I was sitting at a café, having a quick bite in between meetings and runway shows. It was early February in Manhattan, the frenetic energy of NY Fashion Week thick in the air. Picking at my veggie sushi, I was confronted by my boss, RS—“is that all you’re going to eat?” I look up at her, and now the rest of our group, eyeing my lunch. I sheepishly explained that I had recently gone vegetarian (for the third time, actually). She is French, and by birthright a connoisseur of all things edible. I knew this revelation would not be greeted with approval or applause.
I became vegetarian for the first time my freshman year of high school. It was one-part animal rights; the other, I suppose could be attributed to my need to forge an identity for myself. My second run was in college. Neither lasted for much over a year. Both led to the same result of anemia and subsequent illness. Looking back, I attribute it to a bad diet. I don’t know why I figured vegetarians could live on pasta alone.
The current attempt was instigated by a book my younger sister gave me for Christmas. I unpeeled the ribbon and paper, read the title and rolled my eyes. Skinny Bitch. What’s this all about, I pressed. Just read it, she said.
I picked it up a few weeks later and found that the contents actually had little to do with what the title connotes (with exception to the sassy prose and the constant reiteration of the phrase Skinny Bitch). The book surprising promotes life-long health and veganism; not a fad diet that would result in a small ass. It goes in to depth about the affect of food on our health, cruelty to animals and the corruption of the government bodies “protecting” our food sources. It was quite affecting, and I decided to give vegetarianism another crack.
It’s amazing how curious people are about what you do or do not eat. I’ve had to explain myself many times, and will admit to being slightly embarrassed to disclose my inspiration came from a book with such a frivolous title.
Once again defending myself, I was uprooted by an unsuspecting question. “So what about your boots, belt, gloves?” I had honestly given little consideration to going vegan with the rest of my lifestyle.
I started contemplating the reality of me, a fashion devotee, shunning all animal-derived products. Sadly, this is the down side of having a little conviction—you end up coming off as a hypocrite.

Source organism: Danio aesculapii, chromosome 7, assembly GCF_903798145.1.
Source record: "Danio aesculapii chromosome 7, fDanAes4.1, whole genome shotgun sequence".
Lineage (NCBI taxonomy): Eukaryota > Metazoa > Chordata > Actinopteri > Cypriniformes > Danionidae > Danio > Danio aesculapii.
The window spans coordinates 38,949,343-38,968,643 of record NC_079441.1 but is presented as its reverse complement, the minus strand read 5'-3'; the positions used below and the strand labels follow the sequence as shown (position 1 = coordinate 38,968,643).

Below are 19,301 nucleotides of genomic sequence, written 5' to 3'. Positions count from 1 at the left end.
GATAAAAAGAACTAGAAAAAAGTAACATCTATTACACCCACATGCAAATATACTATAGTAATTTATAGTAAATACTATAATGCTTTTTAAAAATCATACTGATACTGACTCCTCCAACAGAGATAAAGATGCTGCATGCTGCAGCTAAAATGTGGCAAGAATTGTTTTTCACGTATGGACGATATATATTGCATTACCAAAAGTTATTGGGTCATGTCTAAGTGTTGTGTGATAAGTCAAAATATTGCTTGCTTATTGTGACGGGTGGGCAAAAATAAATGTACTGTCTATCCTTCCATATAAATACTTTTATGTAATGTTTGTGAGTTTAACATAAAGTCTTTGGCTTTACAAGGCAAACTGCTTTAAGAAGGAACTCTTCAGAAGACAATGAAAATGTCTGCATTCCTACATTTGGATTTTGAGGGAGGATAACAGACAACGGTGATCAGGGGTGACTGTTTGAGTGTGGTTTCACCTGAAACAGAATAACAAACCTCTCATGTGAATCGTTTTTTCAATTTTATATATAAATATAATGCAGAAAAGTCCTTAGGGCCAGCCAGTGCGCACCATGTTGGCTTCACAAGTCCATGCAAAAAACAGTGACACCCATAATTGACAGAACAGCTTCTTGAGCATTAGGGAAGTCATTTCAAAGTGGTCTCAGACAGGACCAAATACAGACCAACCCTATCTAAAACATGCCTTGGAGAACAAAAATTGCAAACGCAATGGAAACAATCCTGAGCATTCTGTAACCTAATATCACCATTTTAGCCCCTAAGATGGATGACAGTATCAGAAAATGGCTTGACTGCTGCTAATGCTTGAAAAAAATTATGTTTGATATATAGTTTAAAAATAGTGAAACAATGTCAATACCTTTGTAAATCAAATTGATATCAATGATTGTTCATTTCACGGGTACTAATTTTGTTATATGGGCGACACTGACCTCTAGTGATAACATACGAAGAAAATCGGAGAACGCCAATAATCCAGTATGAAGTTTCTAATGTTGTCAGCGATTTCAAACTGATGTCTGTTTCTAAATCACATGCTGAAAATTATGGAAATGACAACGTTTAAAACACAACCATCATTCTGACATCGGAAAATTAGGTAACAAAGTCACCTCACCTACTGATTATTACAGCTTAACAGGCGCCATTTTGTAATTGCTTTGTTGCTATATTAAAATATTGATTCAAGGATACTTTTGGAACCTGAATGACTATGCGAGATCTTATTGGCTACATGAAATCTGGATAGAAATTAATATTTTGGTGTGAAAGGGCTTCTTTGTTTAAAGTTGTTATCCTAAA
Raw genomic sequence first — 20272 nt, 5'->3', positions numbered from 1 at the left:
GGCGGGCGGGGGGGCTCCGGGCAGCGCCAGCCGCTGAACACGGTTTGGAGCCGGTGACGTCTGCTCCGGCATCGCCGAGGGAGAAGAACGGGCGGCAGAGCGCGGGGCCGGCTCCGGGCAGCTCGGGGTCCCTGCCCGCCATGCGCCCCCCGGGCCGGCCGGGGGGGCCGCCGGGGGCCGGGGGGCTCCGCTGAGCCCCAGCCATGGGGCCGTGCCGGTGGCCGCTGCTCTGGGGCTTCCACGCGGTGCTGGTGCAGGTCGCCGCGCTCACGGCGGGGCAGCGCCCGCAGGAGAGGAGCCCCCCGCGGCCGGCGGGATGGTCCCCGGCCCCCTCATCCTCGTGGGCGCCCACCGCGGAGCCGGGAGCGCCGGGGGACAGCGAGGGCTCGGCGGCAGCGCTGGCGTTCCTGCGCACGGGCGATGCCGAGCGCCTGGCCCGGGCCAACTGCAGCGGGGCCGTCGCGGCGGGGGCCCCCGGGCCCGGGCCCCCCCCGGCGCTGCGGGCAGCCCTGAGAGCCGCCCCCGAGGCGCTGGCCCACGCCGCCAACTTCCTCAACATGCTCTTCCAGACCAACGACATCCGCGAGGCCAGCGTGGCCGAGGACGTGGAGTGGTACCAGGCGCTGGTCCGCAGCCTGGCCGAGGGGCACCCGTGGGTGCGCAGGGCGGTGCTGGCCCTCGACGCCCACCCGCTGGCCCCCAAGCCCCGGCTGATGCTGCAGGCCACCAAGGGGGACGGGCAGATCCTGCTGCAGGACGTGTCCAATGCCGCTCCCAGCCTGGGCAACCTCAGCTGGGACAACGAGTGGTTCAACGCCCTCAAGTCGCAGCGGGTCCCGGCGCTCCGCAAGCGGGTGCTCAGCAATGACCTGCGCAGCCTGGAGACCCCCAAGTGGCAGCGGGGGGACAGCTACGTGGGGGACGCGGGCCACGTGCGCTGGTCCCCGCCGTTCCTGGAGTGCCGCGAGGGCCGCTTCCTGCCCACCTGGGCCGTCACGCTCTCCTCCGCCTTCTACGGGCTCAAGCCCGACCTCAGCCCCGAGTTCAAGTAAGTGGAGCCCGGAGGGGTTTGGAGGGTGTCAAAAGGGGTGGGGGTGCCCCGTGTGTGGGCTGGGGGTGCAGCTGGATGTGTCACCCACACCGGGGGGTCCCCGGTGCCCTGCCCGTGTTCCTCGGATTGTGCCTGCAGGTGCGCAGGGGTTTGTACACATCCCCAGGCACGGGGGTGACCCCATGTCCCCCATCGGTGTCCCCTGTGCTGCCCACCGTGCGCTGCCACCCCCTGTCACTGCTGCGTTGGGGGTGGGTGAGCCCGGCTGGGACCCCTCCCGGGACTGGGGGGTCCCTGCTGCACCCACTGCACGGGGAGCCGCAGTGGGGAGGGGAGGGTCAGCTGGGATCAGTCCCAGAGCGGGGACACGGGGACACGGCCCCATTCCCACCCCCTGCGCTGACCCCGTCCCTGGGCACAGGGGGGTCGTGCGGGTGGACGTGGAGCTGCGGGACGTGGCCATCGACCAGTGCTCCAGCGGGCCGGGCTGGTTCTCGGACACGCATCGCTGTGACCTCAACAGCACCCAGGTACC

The main snag is the accessibility of fashion that doesn’t compromise my style or sense of conviction. In high fashion and in the mass-market, the pickings are truly slim.
Stella McCartney is the best for this breed of uncompromising style. A life-long vegetarian, she has built a fashion enterprise offering products that are both cruelty-free and eco-friendly. She even dedicated her F/W’08 show "to everyone who believes you do not need fur in fashion." Her collection offered many ingenious alternatives to fur and leather.
Her line of handbags and footwear are made from only synthetic or natural materials like raffia, wood, faux leather, Lucite, etc. One of my favorites from the F/W’08 collection was the wooden-plated shoulder bag, somewhat resembling medieval armor, with gold, chain-link hardware.
Natalie Portman also recently launched a vegan footwear line in collaboration with Té Casan. She lamented that, "as a vegan, it's been challenging finding designer shoes made of alternative materials. This collection offers a great selection without compromising quality or style." Not so much. Her efforts are commendable, but the actual product leaves me uninspired. And at an average of $255 a pair, they are not exactly reasonable either.
From here the market drops off to small indie brands that sell equally unimaginative designs and most times using low quality fabrications. I’m not sure if inflicting blisters can truly be considered a cruelty-free product.
I’ve never owned a piece of fur and don’t have any obscene pieces of leather products (even my couches are pleather). Just your standard boots and handbags—most of which are vintage. I’m not sure if a hard-core vegan would allow this as a consideration, but it makes me feel a little better.
I have found myself torn between what I would love to do in an ideal world, and my reality. It is a major commitment to forsake all things animal derived. It has to be taken one step at a time. For now, I aim to support the cruelty-free cause, and refrain from buying any unnecessary animal products. It will be on a look and love—but don’t touch—basis. I guess until I can give up organic Gorgonzola I can still keep my vintage leather boots.